The Twenty Third Sunday after Pentecost
Mark 12 38-44
 And in his teaching he said, "Beware of the scribes, who like to walk around in long robes and like greetings in the marketplaces
 and have the best seats in the synagogues and the places of honor at feasts,  who devour widows' houses and for a pretense make long prayers. They will receive the greater condemnation."
 And he sat down opposite the treasury and watched the people putting money into the offering box. Many rich people put in large sums.  And a poor widow came and put in two small copper coins, which make a penny.  And he called his disciples to him and said to them, "Truly, I say to you, this poor widow has put in more than all those who are contributing to the offering box.  For they all contributed out of their abundance, but she out of her poverty has put in everything she had, all she had to live on." Mark 12:38-44 (ESV)
“Beware of the scribes… who devour widows houses, and for pretense make long prayers. They will receive the greater condemnation…. “Truly I say to this poor woman has put in more than all those who are contributing to the offering box. For they all contributed out of their abundance, but she out of her poverty has put in everything she had, all she had to live on.”
I find the text to be a bit peculiar, because at first Jesus warns to beware of scribes who devour the houses of widows, that is take them for everything they are worth, and leave them with nothing. And then He praises a widow for giving all she had to live on. I’m betting the woman found something more when she got home. God is good to give us our daily bread.
Today we have a stewardship sermon. I suppose it is fitting because we are coming up on that time of year when we will be discussing, and you will be determining the church’s budget for the following year. And I encourage you as you are thinking about these things to think about how much you are willing to contribute to this budget, it is your budget, as it is your congregation. This last year has been hard, economy isn’t the greatest. I wonder if we bit off a bit more than we could chew with last years budget, as we haven’t quite been making it. But I don’t recommend that you do what this woman did, as praiseworthy as it might have been.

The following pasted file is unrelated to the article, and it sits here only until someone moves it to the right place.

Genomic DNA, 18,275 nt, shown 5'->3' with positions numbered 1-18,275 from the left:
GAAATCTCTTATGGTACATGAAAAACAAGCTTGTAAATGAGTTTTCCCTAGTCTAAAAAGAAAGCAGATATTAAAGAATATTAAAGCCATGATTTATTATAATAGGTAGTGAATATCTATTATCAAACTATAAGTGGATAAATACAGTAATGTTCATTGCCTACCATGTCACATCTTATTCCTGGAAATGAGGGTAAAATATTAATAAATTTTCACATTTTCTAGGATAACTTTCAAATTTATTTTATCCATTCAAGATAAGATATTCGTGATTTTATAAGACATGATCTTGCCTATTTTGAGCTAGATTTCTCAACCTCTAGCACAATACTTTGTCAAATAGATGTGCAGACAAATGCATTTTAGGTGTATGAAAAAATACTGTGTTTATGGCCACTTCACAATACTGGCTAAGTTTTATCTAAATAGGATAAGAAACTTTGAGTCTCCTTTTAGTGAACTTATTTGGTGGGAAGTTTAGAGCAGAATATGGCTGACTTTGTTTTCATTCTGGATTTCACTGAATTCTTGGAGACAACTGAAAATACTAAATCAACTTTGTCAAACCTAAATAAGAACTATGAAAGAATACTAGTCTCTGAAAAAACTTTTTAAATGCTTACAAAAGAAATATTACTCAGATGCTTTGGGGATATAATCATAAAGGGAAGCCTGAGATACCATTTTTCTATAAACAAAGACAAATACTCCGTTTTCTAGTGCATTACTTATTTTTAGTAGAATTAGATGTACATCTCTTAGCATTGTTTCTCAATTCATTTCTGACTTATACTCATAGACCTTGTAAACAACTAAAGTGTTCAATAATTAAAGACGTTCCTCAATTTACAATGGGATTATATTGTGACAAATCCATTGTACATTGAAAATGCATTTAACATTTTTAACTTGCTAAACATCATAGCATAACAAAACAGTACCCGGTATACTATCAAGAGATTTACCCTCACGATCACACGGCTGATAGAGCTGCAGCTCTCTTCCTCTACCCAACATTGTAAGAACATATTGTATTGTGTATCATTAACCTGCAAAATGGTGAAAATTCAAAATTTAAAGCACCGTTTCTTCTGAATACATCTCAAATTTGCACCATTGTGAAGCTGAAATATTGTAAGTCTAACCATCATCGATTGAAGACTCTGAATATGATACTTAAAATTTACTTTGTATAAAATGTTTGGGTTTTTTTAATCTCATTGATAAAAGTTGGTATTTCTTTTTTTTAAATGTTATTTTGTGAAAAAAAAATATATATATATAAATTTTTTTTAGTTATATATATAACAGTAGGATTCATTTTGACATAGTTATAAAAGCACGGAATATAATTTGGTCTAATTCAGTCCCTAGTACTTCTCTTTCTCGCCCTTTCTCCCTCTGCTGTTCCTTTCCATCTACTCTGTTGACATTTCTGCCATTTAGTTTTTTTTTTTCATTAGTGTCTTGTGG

I don’t really like giving stewardship sermons. I have heard of some pastors, who seem to have the gospel, the forgiveness of sins, confused with give more money. I read this warning about scribes devouring the houses of widows and shudder. I sit in fear as I consider from whom my paycheck might be coming. And then I wonder how prudent the current church is with all of the different programs in synod all asking for more money. I don’t know what the answer is to it all. Of course the church is in part and earthly institution, and as such needs money to survive. I need a pay check. The light bill and so on needs to be paid. This year we were hit by more than we expected, as the roof began to leak, and we are still paying on the parking lot.
Then I don’t know if your mailbox is as bad as mine when it comes to the church and other charities asking for donations. They’re almost as bad as the NRA. I sometimes wonder how many a widow’s house is devoured by the development offices in synod. I even got an Email once that recommended I try get people to write synod in their will! I know of people who have done this sort of thing, and greatly appreciate it. But I lost it on that one. Perhaps it was because these guys said the strength of my ministry depended on me getting people to give and write the church into their wills. I thought the strength of my ministry rested on how well I preached justification by faith alone, or the forgiveness of sins. I thought it rested on the fact that the Holy Spirit works through the gospel to call people to faith. Not on how good I was at exacting a widow’s last two mites into the church’s treasury.
Well that is my disclaimer. Now back to the text.
Jesus warns, and then He praises. He warns against giving to the scribes who do such things, and He warns against being a scribe in doing such things. It is no more right to foolishly give your money to a sham, than it is that a person shams you. I think people are right to be a little leery of handing out money to panhandlers, etc. There might ought be a little accountability in all that.
But then He praises a woman for giving every last dime she had. All she had to live on. I think we need to be careful to realize that He wasn’t praising her for being foolish with her money, or not considering where it goes. And neither was He disparaging the rich for putting in large sums of money. I think we in the church can be a bit thankful for some of our richer brothers and sisters who give large sums of money in love for God and the church, and keep the doors open so the work of God can be done. But that is just it. Jesus is praising the faith of this woman, and her love for the work of God that has manifested itself in this tiny little gift.